The Reflective Educator

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Explaining subtracting negative numbers to my wife

Tonight my wife asked me why 4 – (-3) = 7. Apparently my son had "explained" it to her earlier tonight, but she hadn’t really understood his explanation. So I gave it a shot.

First I tried the same explanation that seemed to work for my son when he asked me what 4 – (-3) would be earlier today.

Me: "Imagine you had 4 blue circles, representing 4 positive 1s or 4 total. To this you add 1 positive circle and one negative circle. What would be the new total?"
My wife: "Still four. You added 0."
Me: "Okay, so let’s add 0 like this 3 times so the total will still be 4, right?"
My wife: "I get it. I don’t know why we are doing this, but okay."
Me: "So now, I take away the three negative circles, and therefore I am taking away a total of negative three from this picture and I’m left with 7. Therefore 4 – (-3) = 7."
My wife: "I don’t get it."


I tried a number line representation.

My wife: "I like looking at things on the number line."
Me: "Now imagine I’m on the number line at 4. If I subtracted 3, I’d end up at 1, so if I subtract -3, I must do the opposite, and so I end up at 7."
My wife: "I don’t get it."


Next, I tried operation consistency.

Me: "Okay, let’s try again. You agree that 4 + -3 = 1, right?"
My wife: "Yes. I understand that."
Me: "And 4 + 3 = 7 is obvious to you, as is 4 – 3 = 1. 4 – (-3) can’t be the same as 4 – 3, so it must be that 4 – (-3) = 7."
My wife: "That makes no sense."


I tried going back to the number line.

Me: "Okay, so what’s the distance between 5 and 2 on the number line?"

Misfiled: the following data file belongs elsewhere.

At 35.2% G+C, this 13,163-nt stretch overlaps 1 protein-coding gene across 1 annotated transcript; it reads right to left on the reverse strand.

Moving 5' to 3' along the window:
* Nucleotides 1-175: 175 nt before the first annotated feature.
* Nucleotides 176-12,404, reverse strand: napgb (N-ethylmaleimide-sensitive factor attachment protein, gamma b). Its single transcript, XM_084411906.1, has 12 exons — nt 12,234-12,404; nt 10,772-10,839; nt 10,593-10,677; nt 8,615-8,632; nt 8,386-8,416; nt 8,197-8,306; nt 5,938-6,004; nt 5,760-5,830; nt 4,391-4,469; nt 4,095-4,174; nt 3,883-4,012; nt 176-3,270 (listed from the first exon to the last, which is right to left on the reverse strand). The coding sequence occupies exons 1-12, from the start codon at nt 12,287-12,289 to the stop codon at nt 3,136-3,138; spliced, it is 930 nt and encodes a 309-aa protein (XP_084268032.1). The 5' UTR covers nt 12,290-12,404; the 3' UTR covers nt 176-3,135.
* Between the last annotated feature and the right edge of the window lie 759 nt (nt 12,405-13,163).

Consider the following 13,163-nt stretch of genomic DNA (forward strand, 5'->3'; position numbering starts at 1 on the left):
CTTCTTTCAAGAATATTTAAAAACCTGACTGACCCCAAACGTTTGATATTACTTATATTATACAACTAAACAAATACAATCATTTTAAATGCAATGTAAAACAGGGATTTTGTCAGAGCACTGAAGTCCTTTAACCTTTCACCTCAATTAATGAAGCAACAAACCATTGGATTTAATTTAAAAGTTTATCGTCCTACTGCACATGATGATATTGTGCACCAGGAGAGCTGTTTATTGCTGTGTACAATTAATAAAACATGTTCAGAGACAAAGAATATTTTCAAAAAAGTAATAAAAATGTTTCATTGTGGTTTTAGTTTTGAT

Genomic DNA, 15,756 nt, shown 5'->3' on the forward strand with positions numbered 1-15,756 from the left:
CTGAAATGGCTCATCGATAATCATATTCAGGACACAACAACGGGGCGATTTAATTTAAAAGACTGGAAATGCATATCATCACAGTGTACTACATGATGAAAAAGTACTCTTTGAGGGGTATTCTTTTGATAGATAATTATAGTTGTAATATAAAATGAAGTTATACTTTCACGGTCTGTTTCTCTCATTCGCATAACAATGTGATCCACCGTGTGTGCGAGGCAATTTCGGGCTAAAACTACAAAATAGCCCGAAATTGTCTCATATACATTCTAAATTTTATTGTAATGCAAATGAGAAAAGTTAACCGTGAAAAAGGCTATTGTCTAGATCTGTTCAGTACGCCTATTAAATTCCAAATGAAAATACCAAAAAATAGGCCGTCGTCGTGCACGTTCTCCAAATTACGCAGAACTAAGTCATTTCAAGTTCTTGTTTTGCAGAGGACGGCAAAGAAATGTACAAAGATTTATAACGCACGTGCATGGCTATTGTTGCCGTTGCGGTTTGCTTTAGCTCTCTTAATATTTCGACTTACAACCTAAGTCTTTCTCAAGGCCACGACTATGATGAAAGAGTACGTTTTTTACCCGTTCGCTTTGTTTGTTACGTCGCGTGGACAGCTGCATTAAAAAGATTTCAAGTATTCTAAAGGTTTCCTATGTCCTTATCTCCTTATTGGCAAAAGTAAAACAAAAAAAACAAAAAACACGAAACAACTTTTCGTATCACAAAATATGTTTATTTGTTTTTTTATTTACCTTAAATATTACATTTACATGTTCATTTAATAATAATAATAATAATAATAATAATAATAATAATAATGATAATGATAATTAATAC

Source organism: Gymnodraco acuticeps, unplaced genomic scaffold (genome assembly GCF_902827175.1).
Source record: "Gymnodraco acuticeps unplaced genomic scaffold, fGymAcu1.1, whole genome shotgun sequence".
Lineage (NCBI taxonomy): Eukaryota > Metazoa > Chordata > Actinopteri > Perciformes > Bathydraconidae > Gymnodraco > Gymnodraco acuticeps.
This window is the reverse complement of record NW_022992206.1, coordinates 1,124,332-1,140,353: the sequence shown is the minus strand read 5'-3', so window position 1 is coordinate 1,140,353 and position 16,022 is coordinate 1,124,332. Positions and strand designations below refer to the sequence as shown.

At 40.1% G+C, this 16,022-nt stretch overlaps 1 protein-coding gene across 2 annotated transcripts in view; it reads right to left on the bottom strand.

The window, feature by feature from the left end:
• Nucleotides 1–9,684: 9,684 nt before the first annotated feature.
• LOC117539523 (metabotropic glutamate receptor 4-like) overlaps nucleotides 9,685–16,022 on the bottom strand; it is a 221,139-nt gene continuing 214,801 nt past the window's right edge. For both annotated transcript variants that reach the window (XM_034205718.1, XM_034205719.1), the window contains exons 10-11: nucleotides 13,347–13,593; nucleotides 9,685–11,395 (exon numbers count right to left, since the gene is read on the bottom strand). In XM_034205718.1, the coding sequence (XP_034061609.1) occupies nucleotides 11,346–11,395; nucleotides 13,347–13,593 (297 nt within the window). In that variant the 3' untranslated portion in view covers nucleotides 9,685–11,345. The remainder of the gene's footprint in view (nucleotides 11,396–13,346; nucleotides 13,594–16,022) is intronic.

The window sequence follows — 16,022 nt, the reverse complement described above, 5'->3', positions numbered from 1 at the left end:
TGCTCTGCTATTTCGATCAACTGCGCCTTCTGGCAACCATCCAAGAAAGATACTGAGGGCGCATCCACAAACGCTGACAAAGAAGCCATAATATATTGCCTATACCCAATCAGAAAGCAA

My wife: "3."
Me: "Right, since 5 – 2 is 3. Basically, one way to think of subtraction is that it gives you the distance between two points on the number line."
My wife: "Aaaaaah, I get it now."
Me: "So what’s the distance between 4 and -3 on the number line?"
My wife: "7. I get it, thank you so much. Who invented this rule anyway?"

(Aside: This is not quite true. -5 – -3 is a pretty good counter-example, but I’ll talk to my wife about that tomorrow.)

I decided to go back to mathematical consistency in a different way.

Me: "Okay, let’s look at the following pattern. 4 – 3 = 1, 4 – 2 = 2, 4 – 1 = 3, 4 – 0 = 4. What do you notice?"
My wife: "Well the thing you are subtracting is getting smaller, and the answer gets bigger."
Me: "What do you think would happen if I subtracted -1? What would make this pattern consistent?"
My wife: "Well 4 – (-1) would have to be 5 then."
Me: "Right. And so then 4 – (-2) = 6, and 4 – (-3) = 7."
My wife: "Okay. I’m going to ask our son to try and explain this to me tomorrow, pretending I don’t get it. I’ll let you know if his explanation makes more sense then."


Do you have any other models I can use, should this question come up again?